Documentary film “Meru” works best when it functions as a vivid, extraordinary record of one arduous quest for conquering one of the most challenging mountains in the Himalayas. Yes, those three mountaineers in the documentary really climbed up there with their cameras, and the documentary will give you some palpable glimpses into their cold, harsh, and exhausting experience on that mountain. While it is certainly not very sensible to put oneself into such an extreme condition like that, they were willing to take the risks because, well, they just could not resist the challenge as passionate and dedicated professionals, and many of their precarious moments in the documentary made me wonder about how they managed to shoot these footage clips as keeping focusing on the elusive goal waiting for them above.
They are Conrad Anker, Jimmy Chin, and Renan Ozturk, and the early scenes in the documentary show their expedition to Meru Peak in the Indian Himalayas during 2008 September. They tried to climb up to the central peak of Meru Peak through a notorious climbing route called “the Shark’s Fin”, and the fact that nobody succeeded on this route yet was surely a major attraction for these guys.
Jon Krakauer, the author of “Into Thin Air”, gives us the basic information on why the Shark’s Fin is quite a difficult route even for well-experienced mountaineers. It is easy to start at the base of Meru Peak at 4,440 meters (14,500 feet) as climbing up along a mild snowy slope, but you have to carry at least 45 kg (200 pound) of luggage for yourself because this is not the case where you can be assisted by Sherpas. While this is physically demanding to say the least, you also have to deal with an ice wall after that part, and, finally, there is a 460-meter (1,500 ft) vertical rock wall at the top of the mountain. Although this is technically the only obstacle to overcome for reaching to the peak at 6,310 meters (20,700 feet), you will have to spend 6-7 days at least as carefully climbing up along this clean, smooth, featureless granite wall, and you will be definitely in deep trouble if anything goes wrong during this perilous last stage.
Chin, who made the documentary with his co-director Elizabeth Chai Vasarhelyi, shot the progress of their expedition with Ozturk, and we watch them and their leader Anker approaching to their goal step by step. Three days after they left their base camp, they were at 4,970 meter (16,300 ft) while being near to the rock wall in question. As they could climb up the wall only 60-meter (200 ft) per one day, they had to depend on a special tent called portaledge while spending days and nights on the wall, and I could not help but notice how they were merely protected by ropes, metal frames, and tent cover (can you sleep well while you are virtually within a hanging fabric cart hung up high on a steep rocky wall?)
Unfortunately, things did not go as well for them due to several problems including bad weather and supply shortage, and they became more exhausted as staying there far longer than planned. They eventually made a difficult decision, and it was a big disappointment for everyone because they were so close to their goal at that time. As a matter of fact, they were only 100 meter (30 ft) away from the peak as shown from one moment in the documentary, but the risk of spending another day on the wall was too much even for them.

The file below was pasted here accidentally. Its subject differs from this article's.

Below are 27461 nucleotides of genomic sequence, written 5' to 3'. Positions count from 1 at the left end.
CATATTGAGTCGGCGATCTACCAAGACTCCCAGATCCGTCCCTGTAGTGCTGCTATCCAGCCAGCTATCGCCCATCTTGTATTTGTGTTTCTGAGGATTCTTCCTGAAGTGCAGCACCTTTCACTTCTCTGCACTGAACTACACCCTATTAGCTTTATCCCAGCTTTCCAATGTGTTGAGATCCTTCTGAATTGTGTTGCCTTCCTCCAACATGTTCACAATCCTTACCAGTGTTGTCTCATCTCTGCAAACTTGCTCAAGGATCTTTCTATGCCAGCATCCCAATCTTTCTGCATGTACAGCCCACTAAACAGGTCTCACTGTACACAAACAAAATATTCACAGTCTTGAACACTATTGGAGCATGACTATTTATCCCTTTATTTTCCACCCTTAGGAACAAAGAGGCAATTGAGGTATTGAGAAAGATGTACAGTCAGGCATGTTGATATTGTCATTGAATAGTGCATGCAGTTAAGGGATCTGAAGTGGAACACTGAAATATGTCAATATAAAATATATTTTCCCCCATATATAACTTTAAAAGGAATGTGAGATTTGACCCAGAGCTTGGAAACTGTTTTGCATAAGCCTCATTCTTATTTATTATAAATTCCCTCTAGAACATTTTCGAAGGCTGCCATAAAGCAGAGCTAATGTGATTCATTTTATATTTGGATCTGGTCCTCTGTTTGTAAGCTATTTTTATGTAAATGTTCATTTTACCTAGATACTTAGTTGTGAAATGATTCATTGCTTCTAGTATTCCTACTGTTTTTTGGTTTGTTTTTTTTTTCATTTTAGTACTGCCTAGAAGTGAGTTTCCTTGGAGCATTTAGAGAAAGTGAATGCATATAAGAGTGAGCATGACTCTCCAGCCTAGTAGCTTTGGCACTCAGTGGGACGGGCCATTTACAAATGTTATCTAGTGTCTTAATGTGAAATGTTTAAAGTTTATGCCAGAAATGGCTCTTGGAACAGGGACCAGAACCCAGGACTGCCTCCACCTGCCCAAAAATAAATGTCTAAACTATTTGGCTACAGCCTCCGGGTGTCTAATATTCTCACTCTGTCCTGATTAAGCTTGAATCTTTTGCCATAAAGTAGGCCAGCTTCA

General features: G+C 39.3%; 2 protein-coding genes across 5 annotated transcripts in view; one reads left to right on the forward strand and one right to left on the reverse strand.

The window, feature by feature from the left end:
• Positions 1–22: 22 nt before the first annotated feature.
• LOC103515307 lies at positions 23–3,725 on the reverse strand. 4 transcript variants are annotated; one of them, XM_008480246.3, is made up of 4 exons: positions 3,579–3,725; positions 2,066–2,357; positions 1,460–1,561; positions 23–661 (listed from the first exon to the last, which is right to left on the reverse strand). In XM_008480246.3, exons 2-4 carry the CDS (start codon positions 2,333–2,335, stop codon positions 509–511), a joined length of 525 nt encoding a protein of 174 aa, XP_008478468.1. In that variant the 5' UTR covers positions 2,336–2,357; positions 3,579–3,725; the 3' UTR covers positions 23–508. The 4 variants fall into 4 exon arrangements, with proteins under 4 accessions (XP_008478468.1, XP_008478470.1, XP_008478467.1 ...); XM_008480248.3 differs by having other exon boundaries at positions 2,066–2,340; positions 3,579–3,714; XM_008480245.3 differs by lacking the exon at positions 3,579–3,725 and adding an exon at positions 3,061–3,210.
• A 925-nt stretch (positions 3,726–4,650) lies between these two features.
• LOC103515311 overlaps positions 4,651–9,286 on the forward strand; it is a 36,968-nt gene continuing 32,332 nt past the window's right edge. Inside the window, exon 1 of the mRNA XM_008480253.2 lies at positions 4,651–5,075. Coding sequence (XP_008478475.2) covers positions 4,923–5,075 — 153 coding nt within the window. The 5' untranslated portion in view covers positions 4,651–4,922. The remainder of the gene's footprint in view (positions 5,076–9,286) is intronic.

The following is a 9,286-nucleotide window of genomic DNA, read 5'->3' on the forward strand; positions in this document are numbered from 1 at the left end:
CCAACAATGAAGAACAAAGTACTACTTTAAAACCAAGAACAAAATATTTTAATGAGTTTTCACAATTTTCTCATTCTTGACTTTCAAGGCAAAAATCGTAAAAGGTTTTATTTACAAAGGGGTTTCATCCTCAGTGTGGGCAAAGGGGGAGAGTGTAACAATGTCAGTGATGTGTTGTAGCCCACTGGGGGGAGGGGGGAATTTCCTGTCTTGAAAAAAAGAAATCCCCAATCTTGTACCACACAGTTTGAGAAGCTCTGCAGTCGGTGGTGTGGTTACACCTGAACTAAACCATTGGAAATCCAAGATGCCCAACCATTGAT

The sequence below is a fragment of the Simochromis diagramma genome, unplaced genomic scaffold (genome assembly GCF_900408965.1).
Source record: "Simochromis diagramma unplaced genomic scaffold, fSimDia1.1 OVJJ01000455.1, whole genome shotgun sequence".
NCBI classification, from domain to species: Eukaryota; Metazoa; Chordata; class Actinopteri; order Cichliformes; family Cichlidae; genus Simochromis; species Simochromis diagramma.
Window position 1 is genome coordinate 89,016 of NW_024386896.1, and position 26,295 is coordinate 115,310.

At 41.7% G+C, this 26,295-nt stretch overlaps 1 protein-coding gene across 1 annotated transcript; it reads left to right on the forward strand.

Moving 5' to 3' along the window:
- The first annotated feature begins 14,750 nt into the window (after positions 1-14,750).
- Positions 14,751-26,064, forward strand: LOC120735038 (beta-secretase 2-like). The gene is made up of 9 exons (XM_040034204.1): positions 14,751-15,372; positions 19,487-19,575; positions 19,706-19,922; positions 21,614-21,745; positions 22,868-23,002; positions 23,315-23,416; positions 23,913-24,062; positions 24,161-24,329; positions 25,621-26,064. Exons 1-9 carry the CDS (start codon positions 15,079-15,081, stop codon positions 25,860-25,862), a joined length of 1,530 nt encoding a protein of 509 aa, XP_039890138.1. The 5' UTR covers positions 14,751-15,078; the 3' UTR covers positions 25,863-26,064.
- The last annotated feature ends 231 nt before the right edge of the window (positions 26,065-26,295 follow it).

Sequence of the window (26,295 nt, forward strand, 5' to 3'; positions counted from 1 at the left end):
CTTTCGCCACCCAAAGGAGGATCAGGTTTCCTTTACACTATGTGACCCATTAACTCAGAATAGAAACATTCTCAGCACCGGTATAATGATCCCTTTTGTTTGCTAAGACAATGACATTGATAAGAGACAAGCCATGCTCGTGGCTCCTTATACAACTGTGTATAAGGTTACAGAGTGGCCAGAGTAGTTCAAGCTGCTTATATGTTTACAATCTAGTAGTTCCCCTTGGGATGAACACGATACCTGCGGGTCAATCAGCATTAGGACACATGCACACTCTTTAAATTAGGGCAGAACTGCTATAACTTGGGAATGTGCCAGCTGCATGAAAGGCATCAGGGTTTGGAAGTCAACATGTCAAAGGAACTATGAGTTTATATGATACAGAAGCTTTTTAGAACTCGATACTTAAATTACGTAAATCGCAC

During its middle act, the documentary shifts its focus to the trio’s personal sides, and Anker, Chin, and Ozturk have each own stories to tell during their interviews. Anker tells us several things about his life and career (he located Geroge Mallory’s body on Everest in 1999, by the way), and we see many of photographies taken by Chin during his expeditions around the world. Chin is actually a renowned professional photographer whose works were featured in numerous publications including National Geographic, and one photograph shows him being dangled high in the air for shooting his photographs. While being less experienced compared to his colleagues in some aspects, Ozturk has established well his own career and reputation as a skillful rock climber, and we also see him working on his paintings.
The documentary feels sagged during its middle part as spending a little too much time on admiring and respecting them, but it thankfully regains its initial level of interest later as showing us how they came to attempt their second expedition in 2011 despite a sudden problem which seriously jeopardized their plan even before they returned to the mountain. They did worry about what could happen because of that, but they went there anyway, and they soon hurled themselves into that grueling experience again.
This part is rather repetitive at times, but Meru Peak and its surrounding landscapes are still awesome to watch on the screen, and Chin and Ozturk deserve praises for capturing many wonderful sights on their cameras in spite of their limited shooting conditions. Their footage clips in the documentary feel raw and rough at times but look mostly clear and crisp, and we are gripped by the potential dangers as well as the pristine beauty of nature surrounding their slow but steady climbing process.
While it is understandably less harrowing and compelling than Kevin Macdonald’s unforgettable documentary “Touching the Void” (2003), “Meru”, which won the US Audience Documentary Award at the Sundance Film Festival early in last year, did a solid job of taking us to the place where most of us are not so willing to go. What it presents is certainly more real than what we saw from movies such as “Everest” (2015), and that is more than enough to compensate for its weak spots. I still don’t like mountain climbing, but the guys in the documentary indeed give us something we don’t see everyday.